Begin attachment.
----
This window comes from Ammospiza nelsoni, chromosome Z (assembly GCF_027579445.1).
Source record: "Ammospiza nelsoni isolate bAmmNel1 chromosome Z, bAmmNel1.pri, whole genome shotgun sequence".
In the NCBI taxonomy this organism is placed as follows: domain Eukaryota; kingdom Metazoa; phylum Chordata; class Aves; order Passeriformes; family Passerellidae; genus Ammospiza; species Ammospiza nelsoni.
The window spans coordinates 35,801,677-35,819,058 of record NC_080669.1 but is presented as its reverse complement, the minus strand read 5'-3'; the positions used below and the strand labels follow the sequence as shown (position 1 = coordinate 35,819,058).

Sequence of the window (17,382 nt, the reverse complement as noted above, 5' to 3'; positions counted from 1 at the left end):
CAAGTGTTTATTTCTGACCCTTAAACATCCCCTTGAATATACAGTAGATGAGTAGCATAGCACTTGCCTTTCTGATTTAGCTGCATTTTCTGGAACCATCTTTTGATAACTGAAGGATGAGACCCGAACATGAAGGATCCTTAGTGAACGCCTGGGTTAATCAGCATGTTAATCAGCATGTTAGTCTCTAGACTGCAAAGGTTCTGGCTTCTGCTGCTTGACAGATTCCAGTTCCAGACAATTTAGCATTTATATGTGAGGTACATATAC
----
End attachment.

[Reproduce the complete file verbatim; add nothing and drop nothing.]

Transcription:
This window comes from Ammospiza nelsoni, chromosome Z (assembly GCF_027579445.1).
Source record: "Ammospiza nelsoni isolate bAmmNel1 chromosome Z, bAmmNel1.pri, whole genome shotgun sequence".
In the NCBI taxonomy this organism is placed as follows: domain Eukaryota; kingdom Metazoa; phylum Chordata; class Aves; order Passeriformes; family Passerellidae; genus Ammospiza; species Ammospiza nelsoni.
The window spans coordinates 35,801,677-35,819,058 of record NC_080669.1 but is presented as its reverse complement, the minus strand read 5'-3'; the positions used below and the strand labels follow the sequence as shown (position 1 = coordinate 35,819,058).

Sequence of the window (17,382 nt, the reverse complement as noted above, 5' to 3'; positions counted from 1 at the left end):
CAAGTGTTTATTTCTGACCCTTAAACATCCCCTTGAATATACAGTAGATGAGTAGCATAGCACTTGCCTTTCTGATTTAGCTGCATTTTCTGGAACCATCTTTTGATAACTGAAGGATGAGACCCGAACATGAAGGATCCTTAGTGAACGCCTGGGTTAATCAGCATGTTAATCAGCATGTTAGTCTCTAGACTGCAAAGGTTCTGGCTTCTGCTGCTTGACAGATTCCAGTTCCAGACAATTTAGCATTTATATGTGAGGTACATATAC